“Everything alright, Payal? Oh hi, Sweta! Your decorations are turning out to be fantastic! I love what your team is doing.” Gaurav smiled, looking at both the ladies.

“I need to talk to you, Gaurav. And Sweta will stay.”

“Okay. Should I be afraid? What is it, Ma’am that seems to be making you so nervous?” Gaurav  asked, perplexed.

“Gaurav, I love you. A lot. And you love me too. I know that. But there is something I want from you before our wedding. I know I am being really silly picking this up now, but it’s important. I have been thinking about it for the past few days.”

“You’re scaring me, baby.”

“Let me complete,” she said cutting him off. “I am passionate about designing. I know I haven’t been successful enough to shut people up yet, but you know if I take those last few steps I can make it through. Your parents do not want me to work, but frankly I cannot see myself sitting at home waiting for you to come back from work everyday. I do not want to disrespect your parents at all or make them feel I am turning their son against them, but this is what defines me, Gaurav. My art. That is why you fell in love with me! Remember? All I am saying is I don’t think I am ready to give up on my career yet. You know, Sweta, wouldn’t have been fulfilling my dream wedding here if she had gone ahead with her own wedding! I admire her. She’s an amazing person. And she’s so happy because she dared to keep up with her passion. I don’t want to give up on my passion, Gaurav. I want to be happy with you and I am afraid if I give up my work I might end up blaming myself for not having had the courage to talk to you about it. That’s it.”

“That’s it? Payal, I never supported my parents’ decision regarding you giving up your work. And I would have to spoken to them if you had told me earlier!  You seemed so okay with it that discussing this never crossed my mind. I would never want you to give up what you love. Come here,” he said, walking up to her to give her a quick hug.

“Thank you so much, Gaurav. Thank you!” she said, feeling so relieved in his arms!

“Umm, can we not ruin the bride’s make-up please?” Sweta said gently, easing her way out of the room.

“Sweta, wait!” Payal said, walking over to her quickly to give her a tight hug. “I cannot thank you enough for what you just did. Now, I can get married carefree! I owe this to you.”

“You don’t owe me anything, Payal. Just promise me you’re going to design my wedding saree!”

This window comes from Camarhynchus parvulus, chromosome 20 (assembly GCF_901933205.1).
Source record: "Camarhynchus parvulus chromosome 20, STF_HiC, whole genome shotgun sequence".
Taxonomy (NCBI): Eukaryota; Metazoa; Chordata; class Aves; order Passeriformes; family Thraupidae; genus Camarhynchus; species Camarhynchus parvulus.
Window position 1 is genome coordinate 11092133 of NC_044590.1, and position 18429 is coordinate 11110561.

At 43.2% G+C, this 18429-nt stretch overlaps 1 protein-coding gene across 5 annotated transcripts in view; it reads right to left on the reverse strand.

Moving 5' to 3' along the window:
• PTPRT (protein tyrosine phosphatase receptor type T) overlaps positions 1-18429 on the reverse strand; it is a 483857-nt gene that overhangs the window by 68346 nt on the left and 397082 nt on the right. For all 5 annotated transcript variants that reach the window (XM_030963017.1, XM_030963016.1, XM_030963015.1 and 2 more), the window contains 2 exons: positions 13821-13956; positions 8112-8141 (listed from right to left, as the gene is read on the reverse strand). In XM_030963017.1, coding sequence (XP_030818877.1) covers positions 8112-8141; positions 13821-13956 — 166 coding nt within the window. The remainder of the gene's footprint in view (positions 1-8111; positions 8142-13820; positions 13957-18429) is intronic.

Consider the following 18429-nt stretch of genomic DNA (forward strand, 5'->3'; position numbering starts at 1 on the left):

“I wouldn’t let you get it designed by anyone else!” Payal mocked shockingly, while the other two laughed heartily.

And today, Sweta, felt like she’d arranged more than just a wedding. She’d supported another woman the same way her mother had supported her. She knew her mother would be the happiest today, had she been around. And, truly, the Heavens did smile down at her.
 
Graciously Yours!

P.S. : I am back! And yes, that’s sketched by me.

Courage does not come with age.

She sat quietly in the corner of the class. At the edge of the seat. She was staring at the blackboard in front of her, thoughts wandering elsewhere. The teacher was writing in white. Her classmates were copying. Her partner nudged her out of her reverie, beckoned her to scribble along.

Continue reading Courage does not come with age.

God’s Grace!

As I stand here stranded,
My stomach churning with pain,
Of sadness and disbelief,
I wait for the light,
To carve my path out of the tunnel.

I cannot speak to the souls around me,
They won’t understand one bit,
They have their backs turned to me,
Leaving me all alone.

Man is a social being we say,
Yet here I am,
With so many around me,
No one to cup my tears.

My dwindling faith now lies,
In the hopes of your greatness,
Waiting for the unfathomable and immeasurable,
Strength of your mere presence.

As you throw your light,
The darkness around flutters away,
I notice that the backs to me,
Were to protect me from the horrors of the way.

As I wipe my tears,
I see the gnashes they’ve suffered,
And I realize I’ll pray next time,
For what you think I need, rather than what I think I want.